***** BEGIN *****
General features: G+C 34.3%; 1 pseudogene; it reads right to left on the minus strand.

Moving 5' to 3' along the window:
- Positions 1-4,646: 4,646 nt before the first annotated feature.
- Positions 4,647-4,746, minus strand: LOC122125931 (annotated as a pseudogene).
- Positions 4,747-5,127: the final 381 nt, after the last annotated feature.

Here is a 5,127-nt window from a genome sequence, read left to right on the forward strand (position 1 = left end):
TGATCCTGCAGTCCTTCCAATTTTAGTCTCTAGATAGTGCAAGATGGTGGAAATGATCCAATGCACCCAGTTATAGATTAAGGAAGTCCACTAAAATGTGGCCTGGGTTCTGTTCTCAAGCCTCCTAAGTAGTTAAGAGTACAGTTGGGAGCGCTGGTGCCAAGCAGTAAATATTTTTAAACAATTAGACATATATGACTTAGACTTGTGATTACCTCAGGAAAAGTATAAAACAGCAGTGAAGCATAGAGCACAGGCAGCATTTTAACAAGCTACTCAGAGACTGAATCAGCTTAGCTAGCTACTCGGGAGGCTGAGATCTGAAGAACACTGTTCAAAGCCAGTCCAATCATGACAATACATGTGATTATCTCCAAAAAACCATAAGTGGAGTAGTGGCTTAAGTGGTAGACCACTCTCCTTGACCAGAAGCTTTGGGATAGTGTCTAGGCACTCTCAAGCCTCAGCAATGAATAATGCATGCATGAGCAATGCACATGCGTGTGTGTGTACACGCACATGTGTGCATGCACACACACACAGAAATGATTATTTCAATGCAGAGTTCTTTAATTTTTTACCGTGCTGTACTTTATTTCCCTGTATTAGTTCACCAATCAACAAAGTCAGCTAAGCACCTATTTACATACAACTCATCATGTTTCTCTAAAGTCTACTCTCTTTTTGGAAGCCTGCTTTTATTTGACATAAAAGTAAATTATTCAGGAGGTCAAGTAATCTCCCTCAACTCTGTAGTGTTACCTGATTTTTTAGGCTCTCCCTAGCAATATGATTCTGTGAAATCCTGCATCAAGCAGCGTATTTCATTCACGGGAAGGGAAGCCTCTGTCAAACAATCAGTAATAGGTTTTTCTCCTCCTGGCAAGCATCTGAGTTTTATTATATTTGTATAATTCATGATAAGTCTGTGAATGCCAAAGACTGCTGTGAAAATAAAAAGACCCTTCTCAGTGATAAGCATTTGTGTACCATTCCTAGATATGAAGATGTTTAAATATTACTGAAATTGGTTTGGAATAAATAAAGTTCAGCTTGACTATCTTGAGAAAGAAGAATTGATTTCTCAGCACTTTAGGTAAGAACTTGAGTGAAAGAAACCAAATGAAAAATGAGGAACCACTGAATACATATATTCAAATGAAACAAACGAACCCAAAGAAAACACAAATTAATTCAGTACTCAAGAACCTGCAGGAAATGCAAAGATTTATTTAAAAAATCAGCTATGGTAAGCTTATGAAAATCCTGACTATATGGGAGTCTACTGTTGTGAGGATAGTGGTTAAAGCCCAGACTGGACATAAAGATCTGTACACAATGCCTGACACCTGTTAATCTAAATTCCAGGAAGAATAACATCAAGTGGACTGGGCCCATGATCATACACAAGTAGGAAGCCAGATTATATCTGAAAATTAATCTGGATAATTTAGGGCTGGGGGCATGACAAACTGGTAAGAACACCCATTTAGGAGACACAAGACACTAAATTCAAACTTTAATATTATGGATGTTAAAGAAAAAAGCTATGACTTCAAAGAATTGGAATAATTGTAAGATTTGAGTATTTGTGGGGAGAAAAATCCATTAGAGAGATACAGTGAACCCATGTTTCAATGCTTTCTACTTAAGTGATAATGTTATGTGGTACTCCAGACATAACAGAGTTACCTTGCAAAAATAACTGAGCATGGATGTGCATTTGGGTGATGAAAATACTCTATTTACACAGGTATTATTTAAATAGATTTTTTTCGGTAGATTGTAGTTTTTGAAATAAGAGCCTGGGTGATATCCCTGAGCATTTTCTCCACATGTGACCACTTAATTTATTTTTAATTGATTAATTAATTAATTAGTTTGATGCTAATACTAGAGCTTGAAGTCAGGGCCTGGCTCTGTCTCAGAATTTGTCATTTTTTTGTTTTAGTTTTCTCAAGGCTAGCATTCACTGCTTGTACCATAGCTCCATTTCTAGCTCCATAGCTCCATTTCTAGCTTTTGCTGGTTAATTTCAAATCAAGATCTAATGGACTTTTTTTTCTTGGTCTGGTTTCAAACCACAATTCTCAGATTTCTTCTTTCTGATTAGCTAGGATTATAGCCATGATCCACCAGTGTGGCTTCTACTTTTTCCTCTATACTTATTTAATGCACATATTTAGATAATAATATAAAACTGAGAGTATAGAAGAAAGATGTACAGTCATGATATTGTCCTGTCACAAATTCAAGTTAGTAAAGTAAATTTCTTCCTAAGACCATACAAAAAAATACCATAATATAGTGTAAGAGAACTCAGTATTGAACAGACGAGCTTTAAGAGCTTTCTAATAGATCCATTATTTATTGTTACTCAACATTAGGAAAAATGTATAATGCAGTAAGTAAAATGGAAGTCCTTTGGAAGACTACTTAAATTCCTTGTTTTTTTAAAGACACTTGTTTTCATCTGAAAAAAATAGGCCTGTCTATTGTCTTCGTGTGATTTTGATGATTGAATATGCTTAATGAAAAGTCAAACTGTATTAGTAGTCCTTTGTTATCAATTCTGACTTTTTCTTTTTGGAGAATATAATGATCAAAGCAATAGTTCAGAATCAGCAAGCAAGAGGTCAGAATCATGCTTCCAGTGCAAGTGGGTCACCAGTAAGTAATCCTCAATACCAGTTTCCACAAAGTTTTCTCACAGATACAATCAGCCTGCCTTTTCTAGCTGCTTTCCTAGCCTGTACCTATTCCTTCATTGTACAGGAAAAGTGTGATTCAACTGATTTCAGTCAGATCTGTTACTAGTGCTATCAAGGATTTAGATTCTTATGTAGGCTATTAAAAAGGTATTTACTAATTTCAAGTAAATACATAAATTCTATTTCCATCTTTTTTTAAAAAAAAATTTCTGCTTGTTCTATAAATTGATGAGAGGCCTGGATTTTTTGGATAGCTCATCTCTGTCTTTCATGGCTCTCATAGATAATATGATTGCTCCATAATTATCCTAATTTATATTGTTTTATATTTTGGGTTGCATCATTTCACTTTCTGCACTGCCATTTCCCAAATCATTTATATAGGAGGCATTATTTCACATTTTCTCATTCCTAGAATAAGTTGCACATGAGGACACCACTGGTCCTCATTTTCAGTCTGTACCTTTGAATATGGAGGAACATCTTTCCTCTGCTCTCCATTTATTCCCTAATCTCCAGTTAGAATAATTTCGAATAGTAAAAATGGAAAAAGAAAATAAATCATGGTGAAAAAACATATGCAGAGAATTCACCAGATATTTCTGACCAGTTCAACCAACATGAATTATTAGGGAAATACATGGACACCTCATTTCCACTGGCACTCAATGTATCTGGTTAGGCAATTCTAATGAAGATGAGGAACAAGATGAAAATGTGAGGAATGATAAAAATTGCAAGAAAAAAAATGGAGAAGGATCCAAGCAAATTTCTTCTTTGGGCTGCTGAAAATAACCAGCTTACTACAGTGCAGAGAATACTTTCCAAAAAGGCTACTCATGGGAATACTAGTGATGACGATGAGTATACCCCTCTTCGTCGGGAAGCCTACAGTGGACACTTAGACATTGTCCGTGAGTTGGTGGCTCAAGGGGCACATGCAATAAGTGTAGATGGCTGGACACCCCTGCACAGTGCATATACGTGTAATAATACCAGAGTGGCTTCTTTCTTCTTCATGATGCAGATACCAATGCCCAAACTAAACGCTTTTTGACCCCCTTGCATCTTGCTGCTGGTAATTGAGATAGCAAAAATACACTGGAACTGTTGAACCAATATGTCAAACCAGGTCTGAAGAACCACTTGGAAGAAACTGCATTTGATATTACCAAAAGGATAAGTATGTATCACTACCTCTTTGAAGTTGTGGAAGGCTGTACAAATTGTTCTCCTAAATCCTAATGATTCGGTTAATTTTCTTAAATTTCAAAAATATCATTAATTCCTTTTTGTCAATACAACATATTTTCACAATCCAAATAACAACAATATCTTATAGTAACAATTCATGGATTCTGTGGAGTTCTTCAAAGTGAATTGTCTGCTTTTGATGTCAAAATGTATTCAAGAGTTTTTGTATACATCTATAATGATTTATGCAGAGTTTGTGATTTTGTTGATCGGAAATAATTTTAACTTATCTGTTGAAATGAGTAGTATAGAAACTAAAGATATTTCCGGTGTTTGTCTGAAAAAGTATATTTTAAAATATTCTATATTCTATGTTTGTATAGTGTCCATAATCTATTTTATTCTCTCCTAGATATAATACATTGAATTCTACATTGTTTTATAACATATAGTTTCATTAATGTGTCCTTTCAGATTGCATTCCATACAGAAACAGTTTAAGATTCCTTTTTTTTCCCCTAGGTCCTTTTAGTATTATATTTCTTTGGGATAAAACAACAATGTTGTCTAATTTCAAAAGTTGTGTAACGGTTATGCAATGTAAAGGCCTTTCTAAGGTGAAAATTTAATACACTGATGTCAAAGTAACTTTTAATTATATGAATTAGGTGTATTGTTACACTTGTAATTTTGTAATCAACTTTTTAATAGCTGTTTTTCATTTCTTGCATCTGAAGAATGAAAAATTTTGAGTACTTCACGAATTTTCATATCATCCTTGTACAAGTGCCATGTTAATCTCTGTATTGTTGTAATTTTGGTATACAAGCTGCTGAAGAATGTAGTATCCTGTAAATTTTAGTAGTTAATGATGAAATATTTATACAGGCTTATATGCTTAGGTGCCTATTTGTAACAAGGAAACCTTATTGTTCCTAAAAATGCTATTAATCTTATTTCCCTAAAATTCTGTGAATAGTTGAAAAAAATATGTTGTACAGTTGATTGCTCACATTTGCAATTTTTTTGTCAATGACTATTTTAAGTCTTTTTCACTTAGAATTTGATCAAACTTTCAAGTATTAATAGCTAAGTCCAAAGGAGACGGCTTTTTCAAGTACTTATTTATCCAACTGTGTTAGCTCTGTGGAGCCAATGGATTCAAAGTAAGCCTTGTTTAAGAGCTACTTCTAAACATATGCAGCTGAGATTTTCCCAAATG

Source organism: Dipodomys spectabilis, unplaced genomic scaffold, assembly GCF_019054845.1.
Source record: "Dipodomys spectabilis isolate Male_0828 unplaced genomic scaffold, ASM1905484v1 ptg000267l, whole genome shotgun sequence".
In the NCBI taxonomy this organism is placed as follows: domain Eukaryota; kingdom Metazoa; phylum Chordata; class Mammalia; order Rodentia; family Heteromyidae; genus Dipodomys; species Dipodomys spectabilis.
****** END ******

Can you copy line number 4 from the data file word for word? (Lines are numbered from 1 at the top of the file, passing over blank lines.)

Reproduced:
- Positions 4,647-4,746, minus strand: LOC122125931 (annotated as a pseudogene).